I’ve been meaning to post this for a while, but, having just seen the contents of Michal Iwanowski’s backpack, and reading Photographers’ Sketchbooks, looks like the time is right.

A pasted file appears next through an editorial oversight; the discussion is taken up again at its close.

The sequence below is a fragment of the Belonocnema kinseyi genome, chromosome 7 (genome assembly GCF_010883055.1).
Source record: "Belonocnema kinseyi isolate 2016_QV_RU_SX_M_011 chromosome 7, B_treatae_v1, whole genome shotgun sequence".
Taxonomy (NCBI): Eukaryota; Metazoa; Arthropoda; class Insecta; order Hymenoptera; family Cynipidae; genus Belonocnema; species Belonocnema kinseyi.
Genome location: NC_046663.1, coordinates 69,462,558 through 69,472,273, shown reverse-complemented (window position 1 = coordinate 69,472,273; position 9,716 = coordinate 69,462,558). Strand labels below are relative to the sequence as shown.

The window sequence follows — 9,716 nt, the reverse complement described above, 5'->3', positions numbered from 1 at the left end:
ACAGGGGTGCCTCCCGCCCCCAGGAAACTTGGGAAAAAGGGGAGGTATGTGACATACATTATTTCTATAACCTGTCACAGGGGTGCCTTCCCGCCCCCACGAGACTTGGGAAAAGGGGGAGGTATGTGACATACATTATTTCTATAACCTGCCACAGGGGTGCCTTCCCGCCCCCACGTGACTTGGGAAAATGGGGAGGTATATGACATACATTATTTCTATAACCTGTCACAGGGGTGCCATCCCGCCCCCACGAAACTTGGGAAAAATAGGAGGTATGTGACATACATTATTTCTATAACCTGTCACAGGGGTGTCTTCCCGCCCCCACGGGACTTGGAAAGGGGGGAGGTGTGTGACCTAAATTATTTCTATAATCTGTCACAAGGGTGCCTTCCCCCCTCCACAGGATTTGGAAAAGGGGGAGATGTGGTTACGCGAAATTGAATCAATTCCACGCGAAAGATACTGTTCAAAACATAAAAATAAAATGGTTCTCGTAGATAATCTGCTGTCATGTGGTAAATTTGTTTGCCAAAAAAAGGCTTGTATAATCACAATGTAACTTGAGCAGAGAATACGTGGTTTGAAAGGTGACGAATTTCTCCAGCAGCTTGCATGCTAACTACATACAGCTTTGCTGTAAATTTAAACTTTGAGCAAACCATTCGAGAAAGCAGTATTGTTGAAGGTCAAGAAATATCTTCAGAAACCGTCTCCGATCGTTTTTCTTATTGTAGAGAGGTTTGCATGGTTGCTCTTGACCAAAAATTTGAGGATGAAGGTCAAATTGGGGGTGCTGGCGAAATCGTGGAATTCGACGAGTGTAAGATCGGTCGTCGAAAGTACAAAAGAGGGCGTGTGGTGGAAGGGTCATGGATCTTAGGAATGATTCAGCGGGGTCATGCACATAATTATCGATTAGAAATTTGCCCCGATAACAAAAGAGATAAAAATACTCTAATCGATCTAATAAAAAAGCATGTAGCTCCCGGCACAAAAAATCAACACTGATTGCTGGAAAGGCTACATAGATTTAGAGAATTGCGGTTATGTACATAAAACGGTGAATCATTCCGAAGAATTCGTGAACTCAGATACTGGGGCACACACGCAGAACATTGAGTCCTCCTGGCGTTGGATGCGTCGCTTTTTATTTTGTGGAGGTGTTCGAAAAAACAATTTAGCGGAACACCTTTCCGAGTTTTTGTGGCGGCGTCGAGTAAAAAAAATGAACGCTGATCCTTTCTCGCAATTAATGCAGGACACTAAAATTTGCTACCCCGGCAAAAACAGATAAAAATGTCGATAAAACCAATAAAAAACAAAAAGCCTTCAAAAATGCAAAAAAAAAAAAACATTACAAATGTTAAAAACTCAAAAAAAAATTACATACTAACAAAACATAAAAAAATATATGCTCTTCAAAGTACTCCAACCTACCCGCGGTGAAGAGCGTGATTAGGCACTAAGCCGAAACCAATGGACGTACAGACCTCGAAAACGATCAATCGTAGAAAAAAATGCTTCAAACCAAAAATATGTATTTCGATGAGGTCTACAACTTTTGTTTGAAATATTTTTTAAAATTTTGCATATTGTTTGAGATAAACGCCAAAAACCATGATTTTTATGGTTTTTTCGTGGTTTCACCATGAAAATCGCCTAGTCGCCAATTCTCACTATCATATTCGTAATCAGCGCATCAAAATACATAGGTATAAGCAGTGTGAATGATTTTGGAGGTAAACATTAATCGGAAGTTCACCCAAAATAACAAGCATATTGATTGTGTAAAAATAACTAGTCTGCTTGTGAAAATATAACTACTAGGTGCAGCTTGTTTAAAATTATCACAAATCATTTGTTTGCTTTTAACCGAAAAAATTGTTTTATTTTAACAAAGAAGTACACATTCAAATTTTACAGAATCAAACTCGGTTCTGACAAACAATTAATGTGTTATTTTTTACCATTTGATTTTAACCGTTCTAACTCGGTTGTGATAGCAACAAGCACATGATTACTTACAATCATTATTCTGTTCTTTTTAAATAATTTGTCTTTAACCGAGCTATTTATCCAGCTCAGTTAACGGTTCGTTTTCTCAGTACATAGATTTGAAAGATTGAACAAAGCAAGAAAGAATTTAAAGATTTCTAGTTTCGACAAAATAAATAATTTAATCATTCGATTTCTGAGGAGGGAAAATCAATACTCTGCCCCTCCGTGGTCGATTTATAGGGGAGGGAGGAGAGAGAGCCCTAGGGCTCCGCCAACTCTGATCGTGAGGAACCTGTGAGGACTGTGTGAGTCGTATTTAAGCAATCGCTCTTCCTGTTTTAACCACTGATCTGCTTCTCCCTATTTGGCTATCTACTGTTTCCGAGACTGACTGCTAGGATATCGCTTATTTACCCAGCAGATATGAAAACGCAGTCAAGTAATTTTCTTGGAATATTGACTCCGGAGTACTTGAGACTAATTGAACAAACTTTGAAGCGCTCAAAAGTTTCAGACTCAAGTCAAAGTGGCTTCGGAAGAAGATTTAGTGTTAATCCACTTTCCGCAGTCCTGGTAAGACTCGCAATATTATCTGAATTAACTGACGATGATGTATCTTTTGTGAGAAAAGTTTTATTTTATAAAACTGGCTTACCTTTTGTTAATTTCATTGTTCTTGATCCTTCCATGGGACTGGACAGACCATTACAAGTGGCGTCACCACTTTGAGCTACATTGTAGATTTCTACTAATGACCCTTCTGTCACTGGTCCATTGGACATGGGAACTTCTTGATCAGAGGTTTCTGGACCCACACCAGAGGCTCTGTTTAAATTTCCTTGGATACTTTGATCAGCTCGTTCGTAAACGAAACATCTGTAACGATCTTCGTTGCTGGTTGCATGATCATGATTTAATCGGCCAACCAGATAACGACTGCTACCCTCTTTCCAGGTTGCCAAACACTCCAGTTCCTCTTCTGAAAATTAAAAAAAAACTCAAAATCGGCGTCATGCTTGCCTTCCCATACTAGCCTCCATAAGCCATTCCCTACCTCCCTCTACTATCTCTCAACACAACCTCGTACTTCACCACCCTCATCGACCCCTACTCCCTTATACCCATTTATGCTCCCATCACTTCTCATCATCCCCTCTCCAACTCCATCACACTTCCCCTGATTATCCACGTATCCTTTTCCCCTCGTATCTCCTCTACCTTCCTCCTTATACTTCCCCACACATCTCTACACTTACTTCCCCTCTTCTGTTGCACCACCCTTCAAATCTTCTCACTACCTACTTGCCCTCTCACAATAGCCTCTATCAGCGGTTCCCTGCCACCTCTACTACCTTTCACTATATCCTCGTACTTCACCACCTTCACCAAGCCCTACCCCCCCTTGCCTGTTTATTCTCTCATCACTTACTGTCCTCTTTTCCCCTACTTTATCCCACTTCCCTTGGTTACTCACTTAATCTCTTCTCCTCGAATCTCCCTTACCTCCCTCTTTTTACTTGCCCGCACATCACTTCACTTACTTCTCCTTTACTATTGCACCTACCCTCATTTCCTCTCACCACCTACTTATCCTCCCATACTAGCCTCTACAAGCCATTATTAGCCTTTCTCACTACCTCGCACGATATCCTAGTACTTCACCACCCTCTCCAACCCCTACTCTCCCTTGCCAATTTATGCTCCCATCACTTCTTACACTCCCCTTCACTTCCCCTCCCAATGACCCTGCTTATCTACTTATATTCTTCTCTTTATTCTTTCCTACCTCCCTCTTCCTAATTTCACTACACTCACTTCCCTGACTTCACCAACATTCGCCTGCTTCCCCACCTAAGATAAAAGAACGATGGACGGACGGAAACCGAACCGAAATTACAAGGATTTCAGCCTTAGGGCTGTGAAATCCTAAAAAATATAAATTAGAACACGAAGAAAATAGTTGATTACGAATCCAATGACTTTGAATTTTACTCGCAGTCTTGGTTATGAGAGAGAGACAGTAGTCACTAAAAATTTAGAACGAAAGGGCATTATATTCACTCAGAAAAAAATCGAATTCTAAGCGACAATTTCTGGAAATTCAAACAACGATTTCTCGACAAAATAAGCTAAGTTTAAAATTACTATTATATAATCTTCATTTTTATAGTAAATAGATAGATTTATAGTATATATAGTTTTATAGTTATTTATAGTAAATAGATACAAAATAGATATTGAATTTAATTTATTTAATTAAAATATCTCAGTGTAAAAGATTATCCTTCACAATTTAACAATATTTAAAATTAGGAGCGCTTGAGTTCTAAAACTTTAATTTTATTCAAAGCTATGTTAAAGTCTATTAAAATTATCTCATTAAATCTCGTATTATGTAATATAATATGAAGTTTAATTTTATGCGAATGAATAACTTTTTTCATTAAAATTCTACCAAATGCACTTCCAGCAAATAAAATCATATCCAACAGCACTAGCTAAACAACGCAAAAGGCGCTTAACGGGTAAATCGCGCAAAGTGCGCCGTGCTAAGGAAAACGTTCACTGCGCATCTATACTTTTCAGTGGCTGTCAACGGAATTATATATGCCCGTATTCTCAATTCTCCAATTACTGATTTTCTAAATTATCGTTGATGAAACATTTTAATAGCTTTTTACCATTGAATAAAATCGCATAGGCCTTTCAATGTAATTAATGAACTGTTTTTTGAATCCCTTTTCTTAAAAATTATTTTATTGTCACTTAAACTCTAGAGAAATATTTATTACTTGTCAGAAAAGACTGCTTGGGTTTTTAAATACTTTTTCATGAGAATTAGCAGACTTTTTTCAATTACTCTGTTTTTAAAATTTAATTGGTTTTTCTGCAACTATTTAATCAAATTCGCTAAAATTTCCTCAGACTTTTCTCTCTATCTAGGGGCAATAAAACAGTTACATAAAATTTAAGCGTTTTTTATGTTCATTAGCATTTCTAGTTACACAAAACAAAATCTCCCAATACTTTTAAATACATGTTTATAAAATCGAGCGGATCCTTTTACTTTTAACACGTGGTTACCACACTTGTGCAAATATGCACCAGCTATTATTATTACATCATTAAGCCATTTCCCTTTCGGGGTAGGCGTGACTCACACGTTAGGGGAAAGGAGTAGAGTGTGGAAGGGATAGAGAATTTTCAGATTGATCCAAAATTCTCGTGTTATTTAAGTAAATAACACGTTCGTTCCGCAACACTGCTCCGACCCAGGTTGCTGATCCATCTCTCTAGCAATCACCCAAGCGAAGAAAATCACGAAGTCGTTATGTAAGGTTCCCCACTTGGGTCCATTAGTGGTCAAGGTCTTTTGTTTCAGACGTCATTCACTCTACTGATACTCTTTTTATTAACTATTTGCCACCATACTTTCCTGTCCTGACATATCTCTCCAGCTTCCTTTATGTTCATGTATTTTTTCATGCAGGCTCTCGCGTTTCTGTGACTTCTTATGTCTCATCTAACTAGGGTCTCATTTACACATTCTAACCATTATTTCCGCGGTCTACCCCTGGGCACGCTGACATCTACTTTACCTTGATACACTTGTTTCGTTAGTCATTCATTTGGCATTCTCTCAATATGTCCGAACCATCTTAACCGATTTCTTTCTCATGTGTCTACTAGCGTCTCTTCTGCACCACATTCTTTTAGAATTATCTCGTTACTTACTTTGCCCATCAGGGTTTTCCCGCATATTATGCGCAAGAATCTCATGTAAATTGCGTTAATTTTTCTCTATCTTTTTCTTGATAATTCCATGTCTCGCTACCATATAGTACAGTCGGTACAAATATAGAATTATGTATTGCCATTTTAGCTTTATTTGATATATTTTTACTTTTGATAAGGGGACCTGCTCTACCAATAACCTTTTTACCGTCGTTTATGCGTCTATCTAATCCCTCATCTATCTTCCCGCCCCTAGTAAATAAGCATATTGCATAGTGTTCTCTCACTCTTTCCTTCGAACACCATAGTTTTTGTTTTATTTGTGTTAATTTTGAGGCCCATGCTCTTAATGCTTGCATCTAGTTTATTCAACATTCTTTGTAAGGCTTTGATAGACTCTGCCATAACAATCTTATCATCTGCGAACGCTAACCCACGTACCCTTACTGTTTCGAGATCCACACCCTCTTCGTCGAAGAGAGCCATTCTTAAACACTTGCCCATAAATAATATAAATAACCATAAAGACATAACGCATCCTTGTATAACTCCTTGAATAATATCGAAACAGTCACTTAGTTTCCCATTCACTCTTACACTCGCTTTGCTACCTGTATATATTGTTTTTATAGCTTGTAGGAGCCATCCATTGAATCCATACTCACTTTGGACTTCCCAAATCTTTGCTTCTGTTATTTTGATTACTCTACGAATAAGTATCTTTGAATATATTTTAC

Doing the work on the Roding Valley Park has involved frequent walks through the area at different times of day, and collection of different kinds of material (like sound recording and written notes) as well as making images. That has entailed having a light and compact set of tools ready at hand, which in turn has shaped the kind of work that I have made. A kind of iterative process of mutual shaping between way of working, form of the work and the place. Upshot of this is, reinforced by looking at other photographer’s working practices in Photographers’ Sketchbooks, thinking more carefully about working practices in relation to different projects, and what remains invariant (a component of practice that contributes to making an artist’s work distinct) and what varies with circumstance. And the question, at what level is the character of the distinctiveness of a body of work (and across an artist’s bodies of work), from the conceptual to the operational, formed? These are clearly important practical, and developmental, issues, but there is also, I think, a need to deconstruct the notion of personal practice, as utilised in arts discourse, as well as reflect on the development of our own practice.